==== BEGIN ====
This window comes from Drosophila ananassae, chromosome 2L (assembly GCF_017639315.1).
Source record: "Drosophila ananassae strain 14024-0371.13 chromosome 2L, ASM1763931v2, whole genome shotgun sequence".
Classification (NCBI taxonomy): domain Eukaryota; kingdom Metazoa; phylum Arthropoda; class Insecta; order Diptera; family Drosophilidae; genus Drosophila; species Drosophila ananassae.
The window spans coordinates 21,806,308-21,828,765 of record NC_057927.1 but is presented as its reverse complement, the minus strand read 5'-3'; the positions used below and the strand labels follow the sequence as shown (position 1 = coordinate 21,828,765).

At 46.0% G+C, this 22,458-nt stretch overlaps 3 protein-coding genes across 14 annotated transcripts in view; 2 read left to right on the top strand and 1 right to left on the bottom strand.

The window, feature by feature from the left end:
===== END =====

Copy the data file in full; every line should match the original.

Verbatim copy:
This window comes from Drosophila ananassae, chromosome 2L (assembly GCF_017639315.1).
Source record: "Drosophila ananassae strain 14024-0371.13 chromosome 2L, ASM1763931v2, whole genome shotgun sequence".
Classification (NCBI taxonomy): domain Eukaryota; kingdom Metazoa; phylum Arthropoda; class Insecta; order Diptera; family Drosophilidae; genus Drosophila; species Drosophila ananassae.
The window spans coordinates 21,806,308-21,828,765 of record NC_057927.1 but is presented as its reverse complement, the minus strand read 5'-3'; the positions used below and the strand labels follow the sequence as shown (position 1 = coordinate 21,828,765).

At 46.0% G+C, this 22,458-nt stretch overlaps 3 protein-coding genes across 14 annotated transcripts in view; 2 read left to right on the top strand and 1 right to left on the bottom strand.

The window, feature by feature from the left end: